The 300 suns we find here have
an average age of 300,000 years.
That really makes them babies,
from a star's point of view.
After all, the oldest discovered stars have
been around for over 12 billion years.
The Pleiades, also
known as the "Seven Sisters"
are also readily
visible from Earth.
That makes them the subject
of many old scriptures and legends.
These suns were created when dinosaurs
were still roaming the Earth,
about 100 million years ago.
Some experts believe
that our sun also was born
in a dense star-forming region
like the Pleiades,
and moved to its current position
over the course of millions of years.
All this information can be deduced
from today's opportunities to examine
the incredible clockwork that is space.
Early astronomers didn't have that luxury.
In the very beginning,
they had to use their naked eye
to make out the different stellar objects.
One of the brightest in the night sky
was Jupiter,
so the Romans named it after their main god.
As telescopes were invented and improved,
vision got clearer and clearer.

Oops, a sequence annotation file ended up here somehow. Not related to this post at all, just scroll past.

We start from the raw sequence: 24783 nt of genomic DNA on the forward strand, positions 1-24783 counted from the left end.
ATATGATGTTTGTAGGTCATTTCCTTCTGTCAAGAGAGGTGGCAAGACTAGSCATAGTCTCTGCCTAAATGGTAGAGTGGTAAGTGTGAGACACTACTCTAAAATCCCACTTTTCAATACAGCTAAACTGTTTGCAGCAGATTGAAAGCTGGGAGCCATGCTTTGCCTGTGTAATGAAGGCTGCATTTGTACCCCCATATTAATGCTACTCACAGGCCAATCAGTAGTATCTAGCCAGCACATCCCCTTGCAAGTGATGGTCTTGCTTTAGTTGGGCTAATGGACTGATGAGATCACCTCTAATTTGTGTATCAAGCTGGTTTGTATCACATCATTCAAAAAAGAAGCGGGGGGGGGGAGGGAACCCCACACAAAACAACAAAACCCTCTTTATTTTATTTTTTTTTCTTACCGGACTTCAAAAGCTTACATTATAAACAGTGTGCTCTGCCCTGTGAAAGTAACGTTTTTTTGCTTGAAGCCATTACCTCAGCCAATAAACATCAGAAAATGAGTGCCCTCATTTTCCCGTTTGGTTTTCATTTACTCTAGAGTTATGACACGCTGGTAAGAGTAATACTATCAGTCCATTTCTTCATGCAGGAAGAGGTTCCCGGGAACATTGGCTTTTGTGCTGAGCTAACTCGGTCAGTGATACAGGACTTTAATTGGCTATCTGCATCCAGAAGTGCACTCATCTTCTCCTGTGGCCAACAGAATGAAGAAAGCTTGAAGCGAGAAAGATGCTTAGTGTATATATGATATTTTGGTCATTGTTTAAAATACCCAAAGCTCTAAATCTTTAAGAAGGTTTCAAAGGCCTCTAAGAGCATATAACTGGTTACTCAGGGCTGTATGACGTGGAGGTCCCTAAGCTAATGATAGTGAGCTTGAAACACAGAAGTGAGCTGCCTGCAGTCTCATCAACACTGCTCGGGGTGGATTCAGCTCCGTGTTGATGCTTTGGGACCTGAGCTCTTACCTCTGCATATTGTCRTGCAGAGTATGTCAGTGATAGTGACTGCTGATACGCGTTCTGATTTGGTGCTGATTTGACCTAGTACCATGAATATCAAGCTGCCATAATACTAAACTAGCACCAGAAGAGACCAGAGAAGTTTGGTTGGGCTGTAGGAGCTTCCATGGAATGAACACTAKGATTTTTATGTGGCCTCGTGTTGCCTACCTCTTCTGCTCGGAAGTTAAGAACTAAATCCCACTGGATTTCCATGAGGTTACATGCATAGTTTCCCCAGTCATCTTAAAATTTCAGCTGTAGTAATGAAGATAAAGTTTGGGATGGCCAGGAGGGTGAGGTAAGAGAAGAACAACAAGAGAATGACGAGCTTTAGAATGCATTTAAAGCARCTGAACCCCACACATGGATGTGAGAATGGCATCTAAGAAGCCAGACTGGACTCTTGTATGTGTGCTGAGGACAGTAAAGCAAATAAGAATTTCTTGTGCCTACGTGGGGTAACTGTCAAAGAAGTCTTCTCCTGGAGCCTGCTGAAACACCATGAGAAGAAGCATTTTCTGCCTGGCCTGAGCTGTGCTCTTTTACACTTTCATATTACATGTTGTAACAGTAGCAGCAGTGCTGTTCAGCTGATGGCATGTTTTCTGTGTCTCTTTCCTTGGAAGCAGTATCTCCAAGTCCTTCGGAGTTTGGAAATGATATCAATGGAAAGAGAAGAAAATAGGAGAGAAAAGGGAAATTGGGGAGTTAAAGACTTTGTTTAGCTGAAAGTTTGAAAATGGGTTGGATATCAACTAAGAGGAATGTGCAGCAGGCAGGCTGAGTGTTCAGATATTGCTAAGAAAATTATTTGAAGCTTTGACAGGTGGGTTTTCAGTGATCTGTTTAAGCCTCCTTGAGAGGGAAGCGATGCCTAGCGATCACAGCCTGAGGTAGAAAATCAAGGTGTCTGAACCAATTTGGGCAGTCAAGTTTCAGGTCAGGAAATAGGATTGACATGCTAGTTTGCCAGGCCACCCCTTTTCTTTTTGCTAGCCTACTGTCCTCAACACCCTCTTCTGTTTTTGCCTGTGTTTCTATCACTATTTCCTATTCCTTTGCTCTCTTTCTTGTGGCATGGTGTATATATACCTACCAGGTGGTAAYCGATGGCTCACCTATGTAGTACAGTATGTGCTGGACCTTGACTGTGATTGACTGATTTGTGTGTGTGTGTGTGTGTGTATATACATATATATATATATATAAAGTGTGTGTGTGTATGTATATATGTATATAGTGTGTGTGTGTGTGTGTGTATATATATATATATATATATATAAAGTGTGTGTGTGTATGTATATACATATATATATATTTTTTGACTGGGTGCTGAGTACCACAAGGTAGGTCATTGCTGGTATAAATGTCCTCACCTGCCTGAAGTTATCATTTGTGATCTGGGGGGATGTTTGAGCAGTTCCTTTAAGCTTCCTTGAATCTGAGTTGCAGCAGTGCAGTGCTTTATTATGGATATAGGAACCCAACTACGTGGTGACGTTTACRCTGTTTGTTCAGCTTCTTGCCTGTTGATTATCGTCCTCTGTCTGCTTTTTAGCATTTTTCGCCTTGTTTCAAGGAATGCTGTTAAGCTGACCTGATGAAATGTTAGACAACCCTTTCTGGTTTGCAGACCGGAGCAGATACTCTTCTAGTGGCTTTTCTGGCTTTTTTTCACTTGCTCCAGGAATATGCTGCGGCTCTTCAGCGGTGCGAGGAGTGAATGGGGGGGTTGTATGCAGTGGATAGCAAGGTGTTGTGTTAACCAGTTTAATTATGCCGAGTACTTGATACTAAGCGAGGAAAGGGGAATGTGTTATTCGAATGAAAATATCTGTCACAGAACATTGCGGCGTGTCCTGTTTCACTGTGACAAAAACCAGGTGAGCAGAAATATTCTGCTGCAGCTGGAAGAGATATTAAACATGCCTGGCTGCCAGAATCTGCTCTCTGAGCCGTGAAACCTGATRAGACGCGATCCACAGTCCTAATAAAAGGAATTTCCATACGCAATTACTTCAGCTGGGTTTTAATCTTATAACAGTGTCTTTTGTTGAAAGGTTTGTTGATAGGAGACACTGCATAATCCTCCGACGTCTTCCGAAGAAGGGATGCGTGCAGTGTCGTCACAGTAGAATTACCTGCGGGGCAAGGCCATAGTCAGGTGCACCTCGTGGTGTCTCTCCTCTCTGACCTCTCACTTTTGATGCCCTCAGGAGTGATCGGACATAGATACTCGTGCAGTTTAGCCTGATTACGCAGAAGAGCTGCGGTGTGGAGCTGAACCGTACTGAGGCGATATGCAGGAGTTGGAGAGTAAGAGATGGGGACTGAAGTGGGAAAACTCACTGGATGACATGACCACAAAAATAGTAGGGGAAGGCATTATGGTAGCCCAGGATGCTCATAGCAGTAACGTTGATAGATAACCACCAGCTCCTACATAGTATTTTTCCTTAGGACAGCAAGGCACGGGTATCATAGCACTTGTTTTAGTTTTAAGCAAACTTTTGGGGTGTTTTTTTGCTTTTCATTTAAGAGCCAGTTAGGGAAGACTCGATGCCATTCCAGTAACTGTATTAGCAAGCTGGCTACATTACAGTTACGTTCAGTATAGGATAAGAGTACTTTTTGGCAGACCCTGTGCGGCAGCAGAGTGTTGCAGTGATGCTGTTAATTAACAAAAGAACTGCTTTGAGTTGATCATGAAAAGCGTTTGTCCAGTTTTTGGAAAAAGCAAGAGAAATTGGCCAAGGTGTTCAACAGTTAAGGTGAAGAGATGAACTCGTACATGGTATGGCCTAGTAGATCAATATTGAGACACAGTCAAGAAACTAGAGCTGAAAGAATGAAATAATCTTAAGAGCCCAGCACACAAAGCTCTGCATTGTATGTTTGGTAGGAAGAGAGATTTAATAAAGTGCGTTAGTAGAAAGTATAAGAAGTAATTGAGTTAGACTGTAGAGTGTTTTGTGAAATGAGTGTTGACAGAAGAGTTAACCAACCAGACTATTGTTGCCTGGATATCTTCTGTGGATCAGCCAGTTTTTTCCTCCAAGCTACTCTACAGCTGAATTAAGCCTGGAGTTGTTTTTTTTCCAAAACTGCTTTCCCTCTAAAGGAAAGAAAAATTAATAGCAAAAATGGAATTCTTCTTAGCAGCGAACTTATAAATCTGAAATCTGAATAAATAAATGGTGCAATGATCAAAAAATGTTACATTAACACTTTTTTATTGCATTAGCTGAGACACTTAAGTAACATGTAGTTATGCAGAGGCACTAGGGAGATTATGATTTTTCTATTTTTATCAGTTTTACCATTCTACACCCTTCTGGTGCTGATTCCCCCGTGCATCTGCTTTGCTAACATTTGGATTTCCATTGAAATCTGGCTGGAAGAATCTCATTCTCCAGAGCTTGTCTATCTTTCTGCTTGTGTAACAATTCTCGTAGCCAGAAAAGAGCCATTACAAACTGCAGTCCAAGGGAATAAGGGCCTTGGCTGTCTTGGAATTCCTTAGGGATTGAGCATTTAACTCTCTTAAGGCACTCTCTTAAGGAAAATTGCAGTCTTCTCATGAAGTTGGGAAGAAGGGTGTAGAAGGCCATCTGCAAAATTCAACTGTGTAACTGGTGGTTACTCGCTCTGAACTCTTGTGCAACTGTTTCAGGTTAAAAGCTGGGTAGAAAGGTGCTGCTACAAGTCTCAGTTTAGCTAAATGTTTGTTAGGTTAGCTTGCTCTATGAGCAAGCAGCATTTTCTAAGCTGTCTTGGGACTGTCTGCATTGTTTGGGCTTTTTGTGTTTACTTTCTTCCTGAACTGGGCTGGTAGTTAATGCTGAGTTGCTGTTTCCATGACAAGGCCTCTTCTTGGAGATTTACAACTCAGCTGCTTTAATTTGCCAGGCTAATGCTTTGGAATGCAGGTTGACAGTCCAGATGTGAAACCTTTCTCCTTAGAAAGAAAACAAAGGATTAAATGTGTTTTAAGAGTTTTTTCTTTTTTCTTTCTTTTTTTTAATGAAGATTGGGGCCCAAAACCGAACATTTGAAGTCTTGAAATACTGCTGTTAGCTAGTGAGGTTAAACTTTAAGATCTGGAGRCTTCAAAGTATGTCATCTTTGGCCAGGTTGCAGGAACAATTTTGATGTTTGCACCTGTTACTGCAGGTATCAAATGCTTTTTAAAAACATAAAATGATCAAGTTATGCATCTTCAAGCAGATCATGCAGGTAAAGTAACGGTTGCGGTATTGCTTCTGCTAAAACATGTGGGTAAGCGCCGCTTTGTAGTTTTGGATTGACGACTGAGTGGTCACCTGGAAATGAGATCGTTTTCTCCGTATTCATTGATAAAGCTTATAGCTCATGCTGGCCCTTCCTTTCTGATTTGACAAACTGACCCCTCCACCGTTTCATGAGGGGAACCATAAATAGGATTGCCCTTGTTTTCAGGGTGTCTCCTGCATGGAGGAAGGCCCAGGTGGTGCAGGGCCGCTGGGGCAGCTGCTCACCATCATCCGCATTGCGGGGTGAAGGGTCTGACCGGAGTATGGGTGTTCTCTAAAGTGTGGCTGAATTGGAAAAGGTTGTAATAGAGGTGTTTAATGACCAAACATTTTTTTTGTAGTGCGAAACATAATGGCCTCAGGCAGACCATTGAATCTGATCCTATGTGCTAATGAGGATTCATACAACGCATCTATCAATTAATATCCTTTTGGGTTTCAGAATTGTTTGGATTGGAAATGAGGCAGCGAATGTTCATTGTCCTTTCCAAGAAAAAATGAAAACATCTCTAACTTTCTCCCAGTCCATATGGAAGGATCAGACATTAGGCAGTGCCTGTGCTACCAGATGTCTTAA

Today, especially thanks to human
space probes likeVoyager,
we have a very good understanding
of this largest planet in our solar system.
The Babylonians called Jupiter
the "King's Star",
and, indeed, it reigns
over its own little realm.
With its 63 moons, some even planet-sized,
it can almost be described
as its own solar system.
When we take a close look at the planet,
the first thing we notice are
the colourful cloud formations.
Jupiter is a gas giant,
meaning that it's almost exclusively
made of gas.
In 1995, the spacecraft Galileo launched
a probe into these clouds.
On the way down, it recorded violent wind
speeds, and a massively growing pressure.
After diving only 100 miles, the pressure
got high enough to crush the probe.
Further down,
there isn't much else to see anyway.
As the pressure gets higher and higher,
the atmospheric gasses are
liquefied without a visible transition.
This means that Jupiter doesn't even have
any defined surface we could land on.
A very distinctive external feature of
Jupiter's atmosphere is the "Big Red Spot",
a gigantic whirlwind with a fixed position.
Its diameter is three times that of Earth,
and it doesn't seem to run out of steam.
After all, its existence was